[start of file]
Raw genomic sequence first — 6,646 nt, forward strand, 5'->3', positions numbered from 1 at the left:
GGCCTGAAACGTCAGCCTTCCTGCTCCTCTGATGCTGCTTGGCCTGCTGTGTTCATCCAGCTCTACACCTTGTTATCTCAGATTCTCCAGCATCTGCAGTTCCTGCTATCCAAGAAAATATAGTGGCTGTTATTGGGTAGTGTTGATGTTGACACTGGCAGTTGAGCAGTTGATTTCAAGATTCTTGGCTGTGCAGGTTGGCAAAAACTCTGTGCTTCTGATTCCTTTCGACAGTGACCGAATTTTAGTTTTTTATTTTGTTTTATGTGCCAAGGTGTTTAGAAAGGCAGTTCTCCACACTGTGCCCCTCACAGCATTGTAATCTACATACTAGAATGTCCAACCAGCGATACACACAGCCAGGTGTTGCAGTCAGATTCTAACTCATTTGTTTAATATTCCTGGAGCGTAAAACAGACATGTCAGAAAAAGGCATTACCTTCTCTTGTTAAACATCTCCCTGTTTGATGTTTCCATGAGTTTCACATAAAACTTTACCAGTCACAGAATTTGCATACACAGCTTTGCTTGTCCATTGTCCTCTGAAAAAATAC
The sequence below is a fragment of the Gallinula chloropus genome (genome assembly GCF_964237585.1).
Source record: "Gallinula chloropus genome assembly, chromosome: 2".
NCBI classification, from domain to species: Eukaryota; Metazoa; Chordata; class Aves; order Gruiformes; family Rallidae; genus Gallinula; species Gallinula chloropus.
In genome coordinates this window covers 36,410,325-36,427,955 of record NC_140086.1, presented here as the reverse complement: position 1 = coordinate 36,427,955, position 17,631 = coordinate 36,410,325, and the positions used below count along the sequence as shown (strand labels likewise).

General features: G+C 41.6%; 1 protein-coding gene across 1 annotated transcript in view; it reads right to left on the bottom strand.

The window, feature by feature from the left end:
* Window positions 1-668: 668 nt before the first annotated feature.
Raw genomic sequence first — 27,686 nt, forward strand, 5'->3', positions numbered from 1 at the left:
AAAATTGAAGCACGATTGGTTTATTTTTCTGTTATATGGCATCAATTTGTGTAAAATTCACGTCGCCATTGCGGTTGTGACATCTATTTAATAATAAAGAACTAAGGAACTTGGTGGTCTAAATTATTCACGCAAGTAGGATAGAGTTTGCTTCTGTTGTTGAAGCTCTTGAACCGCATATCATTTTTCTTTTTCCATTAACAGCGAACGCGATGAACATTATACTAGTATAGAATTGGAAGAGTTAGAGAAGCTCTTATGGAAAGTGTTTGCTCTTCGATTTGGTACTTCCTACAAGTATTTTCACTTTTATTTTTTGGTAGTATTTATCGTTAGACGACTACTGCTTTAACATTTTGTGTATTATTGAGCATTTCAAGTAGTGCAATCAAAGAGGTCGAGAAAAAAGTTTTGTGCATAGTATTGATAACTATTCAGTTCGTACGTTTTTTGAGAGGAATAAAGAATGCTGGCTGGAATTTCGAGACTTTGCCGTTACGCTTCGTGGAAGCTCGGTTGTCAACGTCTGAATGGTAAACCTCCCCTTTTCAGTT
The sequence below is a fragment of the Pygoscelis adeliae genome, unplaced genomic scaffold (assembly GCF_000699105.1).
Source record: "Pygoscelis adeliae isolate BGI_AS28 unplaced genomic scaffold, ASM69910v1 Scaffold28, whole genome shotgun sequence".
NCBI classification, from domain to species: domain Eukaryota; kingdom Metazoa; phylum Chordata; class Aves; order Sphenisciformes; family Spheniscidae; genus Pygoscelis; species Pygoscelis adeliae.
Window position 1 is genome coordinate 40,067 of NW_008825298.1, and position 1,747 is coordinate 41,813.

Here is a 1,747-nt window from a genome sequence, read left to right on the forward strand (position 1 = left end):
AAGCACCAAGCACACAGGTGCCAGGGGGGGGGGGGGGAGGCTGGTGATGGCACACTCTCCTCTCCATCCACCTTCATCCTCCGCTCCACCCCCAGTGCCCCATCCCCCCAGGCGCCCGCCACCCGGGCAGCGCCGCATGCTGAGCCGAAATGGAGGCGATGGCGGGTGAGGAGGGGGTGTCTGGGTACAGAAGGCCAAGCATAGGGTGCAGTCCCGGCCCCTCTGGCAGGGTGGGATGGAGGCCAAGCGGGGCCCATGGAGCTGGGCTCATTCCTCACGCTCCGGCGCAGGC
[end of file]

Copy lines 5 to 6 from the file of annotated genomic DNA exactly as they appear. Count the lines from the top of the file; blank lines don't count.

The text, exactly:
NCBI classification, from domain to species: Eukaryota; Metazoa; Chordata; class Aves; order Gruiformes; family Rallidae; genus Gallinula; species Gallinula chloropus.
In genome coordinates this window covers 36,410,325-36,427,955 of record NC_140086.1, presented here as the reverse complement: position 1 = coordinate 36,427,955, position 17,631 = coordinate 36,410,325, and the positions used below count along the sequence as shown (strand labels likewise).